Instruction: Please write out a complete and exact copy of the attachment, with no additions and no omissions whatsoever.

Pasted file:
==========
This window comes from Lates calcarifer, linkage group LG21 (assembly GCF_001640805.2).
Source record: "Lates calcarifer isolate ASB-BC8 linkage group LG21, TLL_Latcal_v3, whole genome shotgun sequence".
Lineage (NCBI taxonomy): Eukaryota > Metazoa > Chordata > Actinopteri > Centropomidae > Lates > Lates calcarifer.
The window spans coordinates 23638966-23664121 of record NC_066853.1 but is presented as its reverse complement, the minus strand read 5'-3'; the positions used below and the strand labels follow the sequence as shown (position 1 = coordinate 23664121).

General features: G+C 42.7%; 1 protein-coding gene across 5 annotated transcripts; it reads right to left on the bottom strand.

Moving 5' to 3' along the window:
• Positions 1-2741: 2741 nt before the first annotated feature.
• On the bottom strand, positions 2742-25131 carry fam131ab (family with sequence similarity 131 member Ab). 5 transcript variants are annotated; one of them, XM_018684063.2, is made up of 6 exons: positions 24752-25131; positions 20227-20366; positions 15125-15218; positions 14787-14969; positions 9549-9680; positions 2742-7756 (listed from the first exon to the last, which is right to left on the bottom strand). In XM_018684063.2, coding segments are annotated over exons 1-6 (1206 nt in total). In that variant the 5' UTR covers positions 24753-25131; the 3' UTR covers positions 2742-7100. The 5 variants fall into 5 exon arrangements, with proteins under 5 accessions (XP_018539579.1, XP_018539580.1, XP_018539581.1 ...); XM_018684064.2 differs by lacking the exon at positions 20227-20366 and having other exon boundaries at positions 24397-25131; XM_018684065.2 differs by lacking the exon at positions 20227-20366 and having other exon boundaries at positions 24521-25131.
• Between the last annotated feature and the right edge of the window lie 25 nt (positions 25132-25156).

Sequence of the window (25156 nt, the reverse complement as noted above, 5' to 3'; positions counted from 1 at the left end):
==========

This window comes from Lates calcarifer, linkage group LG21 (assembly GCF_001640805.2).
Source record: "Lates calcarifer isolate ASB-BC8 linkage group LG21, TLL_Latcal_v3, whole genome shotgun sequence".
Lineage (NCBI taxonomy): Eukaryota > Metazoa > Chordata > Actinopteri > Centropomidae > Lates > Lates calcarifer.
The window spans coordinates 23638966-23664121 of record NC_066853.1 but is presented as its reverse complement, the minus strand read 5'-3'; the positions used below and the strand labels follow the sequence as shown (position 1 = coordinate 23664121).

General features: G+C 42.7%; 1 protein-coding gene across 5 annotated transcripts; it reads right to left on the bottom strand.

Moving 5' to 3' along the window:
• Positions 1-2741: 2741 nt before the first annotated feature.
• On the bottom strand, positions 2742-25131 carry fam131ab (family with sequence similarity 131 member Ab). 5 transcript variants are annotated; one of them, XM_018684063.2, is made up of 6 exons: positions 24752-25131; positions 20227-20366; positions 15125-15218; positions 14787-14969; positions 9549-9680; positions 2742-7756 (listed from the first exon to the last, which is right to left on the bottom strand). In XM_018684063.2, coding segments are annotated over exons 1-6 (1206 nt in total). In that variant the 5' UTR covers positions 24753-25131; the 3' UTR covers positions 2742-7100. The 5 variants fall into 5 exon arrangements, with proteins under 5 accessions (XP_018539579.1, XP_018539580.1, XP_018539581.1 ...); XM_018684064.2 differs by lacking the exon at positions 20227-20366 and having other exon boundaries at positions 24397-25131; XM_018684065.2 differs by lacking the exon at positions 20227-20366 and having other exon boundaries at positions 24521-25131.
• Between the last annotated feature and the right edge of the window lie 25 nt (positions 25132-25156).

Sequence of the window (25156 nt, the reverse complement as noted above, 5' to 3'; positions counted from 1 at the left end):